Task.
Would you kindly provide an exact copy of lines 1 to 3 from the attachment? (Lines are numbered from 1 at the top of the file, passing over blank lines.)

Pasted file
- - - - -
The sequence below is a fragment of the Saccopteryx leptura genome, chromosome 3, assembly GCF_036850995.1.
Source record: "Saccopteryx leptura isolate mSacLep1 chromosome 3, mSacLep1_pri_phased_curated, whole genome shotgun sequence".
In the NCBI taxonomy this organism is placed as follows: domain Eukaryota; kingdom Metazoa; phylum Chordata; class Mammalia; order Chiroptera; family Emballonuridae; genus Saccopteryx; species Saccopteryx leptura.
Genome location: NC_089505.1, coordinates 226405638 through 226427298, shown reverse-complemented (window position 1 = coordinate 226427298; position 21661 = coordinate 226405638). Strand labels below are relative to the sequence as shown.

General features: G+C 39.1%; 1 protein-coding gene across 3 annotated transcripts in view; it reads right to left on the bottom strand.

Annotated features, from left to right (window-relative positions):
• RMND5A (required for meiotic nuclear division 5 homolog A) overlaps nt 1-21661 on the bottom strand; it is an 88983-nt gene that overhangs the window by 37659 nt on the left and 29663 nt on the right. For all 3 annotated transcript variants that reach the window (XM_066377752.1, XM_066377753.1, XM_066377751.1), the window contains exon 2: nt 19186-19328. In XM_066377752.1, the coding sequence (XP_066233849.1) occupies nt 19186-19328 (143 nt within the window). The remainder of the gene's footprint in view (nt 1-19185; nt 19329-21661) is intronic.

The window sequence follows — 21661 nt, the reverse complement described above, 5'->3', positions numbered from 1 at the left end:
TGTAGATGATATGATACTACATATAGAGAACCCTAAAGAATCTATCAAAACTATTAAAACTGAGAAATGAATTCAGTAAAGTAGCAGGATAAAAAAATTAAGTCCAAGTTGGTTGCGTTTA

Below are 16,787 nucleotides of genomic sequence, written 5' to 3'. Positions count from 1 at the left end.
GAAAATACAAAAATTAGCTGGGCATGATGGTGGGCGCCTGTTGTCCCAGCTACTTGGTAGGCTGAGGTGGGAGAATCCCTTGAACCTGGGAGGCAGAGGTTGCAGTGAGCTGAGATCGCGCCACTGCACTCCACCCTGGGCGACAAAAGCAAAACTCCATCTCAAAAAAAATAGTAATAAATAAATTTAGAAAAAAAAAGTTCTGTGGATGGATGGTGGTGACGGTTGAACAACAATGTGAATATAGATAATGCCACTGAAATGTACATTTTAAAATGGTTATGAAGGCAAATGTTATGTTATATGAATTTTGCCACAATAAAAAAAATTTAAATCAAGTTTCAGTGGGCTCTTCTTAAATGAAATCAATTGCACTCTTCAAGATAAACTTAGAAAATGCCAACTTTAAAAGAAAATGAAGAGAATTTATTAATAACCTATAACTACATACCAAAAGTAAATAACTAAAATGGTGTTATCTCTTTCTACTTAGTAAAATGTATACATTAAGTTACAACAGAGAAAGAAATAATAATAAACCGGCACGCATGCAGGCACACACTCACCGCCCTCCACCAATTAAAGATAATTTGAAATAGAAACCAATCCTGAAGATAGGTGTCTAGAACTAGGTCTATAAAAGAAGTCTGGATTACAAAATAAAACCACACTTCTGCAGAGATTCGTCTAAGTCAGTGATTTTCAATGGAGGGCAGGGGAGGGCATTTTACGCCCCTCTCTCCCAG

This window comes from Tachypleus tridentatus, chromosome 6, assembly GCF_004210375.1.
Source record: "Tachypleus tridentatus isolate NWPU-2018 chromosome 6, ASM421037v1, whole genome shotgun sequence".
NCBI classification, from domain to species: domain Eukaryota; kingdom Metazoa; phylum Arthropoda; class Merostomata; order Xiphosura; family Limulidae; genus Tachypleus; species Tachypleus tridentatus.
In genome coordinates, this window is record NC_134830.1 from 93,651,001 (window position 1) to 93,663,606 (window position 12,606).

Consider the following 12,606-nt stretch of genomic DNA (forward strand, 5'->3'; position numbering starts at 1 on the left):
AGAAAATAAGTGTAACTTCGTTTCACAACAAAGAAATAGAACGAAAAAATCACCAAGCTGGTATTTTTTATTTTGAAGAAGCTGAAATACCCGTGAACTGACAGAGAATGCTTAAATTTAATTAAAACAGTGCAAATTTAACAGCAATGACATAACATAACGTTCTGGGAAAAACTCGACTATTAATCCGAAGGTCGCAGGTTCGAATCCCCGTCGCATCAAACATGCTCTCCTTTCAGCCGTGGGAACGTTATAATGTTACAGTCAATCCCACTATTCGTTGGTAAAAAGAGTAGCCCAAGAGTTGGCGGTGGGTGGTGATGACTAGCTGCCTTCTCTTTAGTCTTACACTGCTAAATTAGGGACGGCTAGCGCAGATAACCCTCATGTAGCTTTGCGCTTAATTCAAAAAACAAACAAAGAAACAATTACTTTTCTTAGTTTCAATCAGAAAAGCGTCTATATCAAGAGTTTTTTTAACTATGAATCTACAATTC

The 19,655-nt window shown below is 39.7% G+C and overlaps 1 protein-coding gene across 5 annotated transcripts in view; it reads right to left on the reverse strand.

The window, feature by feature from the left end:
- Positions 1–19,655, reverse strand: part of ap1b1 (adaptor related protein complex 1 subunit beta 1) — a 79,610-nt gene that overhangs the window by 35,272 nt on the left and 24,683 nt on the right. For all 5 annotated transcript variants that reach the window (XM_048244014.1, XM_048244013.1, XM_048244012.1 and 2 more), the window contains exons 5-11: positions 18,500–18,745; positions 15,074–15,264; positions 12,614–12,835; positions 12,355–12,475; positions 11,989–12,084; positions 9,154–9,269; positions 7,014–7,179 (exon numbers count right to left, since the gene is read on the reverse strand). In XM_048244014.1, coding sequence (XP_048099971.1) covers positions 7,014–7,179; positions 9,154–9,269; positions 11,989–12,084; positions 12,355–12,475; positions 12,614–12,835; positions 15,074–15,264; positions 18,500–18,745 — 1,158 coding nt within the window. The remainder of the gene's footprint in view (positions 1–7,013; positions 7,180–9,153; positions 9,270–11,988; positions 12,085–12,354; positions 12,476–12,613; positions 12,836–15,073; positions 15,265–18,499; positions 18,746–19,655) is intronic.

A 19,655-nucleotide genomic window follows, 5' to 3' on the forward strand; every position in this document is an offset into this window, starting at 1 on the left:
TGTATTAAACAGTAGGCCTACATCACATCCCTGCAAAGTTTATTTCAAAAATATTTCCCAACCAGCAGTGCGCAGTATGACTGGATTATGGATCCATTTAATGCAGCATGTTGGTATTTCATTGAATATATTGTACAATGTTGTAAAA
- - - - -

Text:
The sequence below is a fragment of the Saccopteryx leptura genome, chromosome 3, assembly GCF_036850995.1.
Source record: "Saccopteryx leptura isolate mSacLep1 chromosome 3, mSacLep1_pri_phased_curated, whole genome shotgun sequence".
In the NCBI taxonomy this organism is placed as follows: domain Eukaryota; kingdom Metazoa; phylum Chordata; class Mammalia; order Chiroptera; family Emballonuridae; genus Saccopteryx; species Saccopteryx leptura.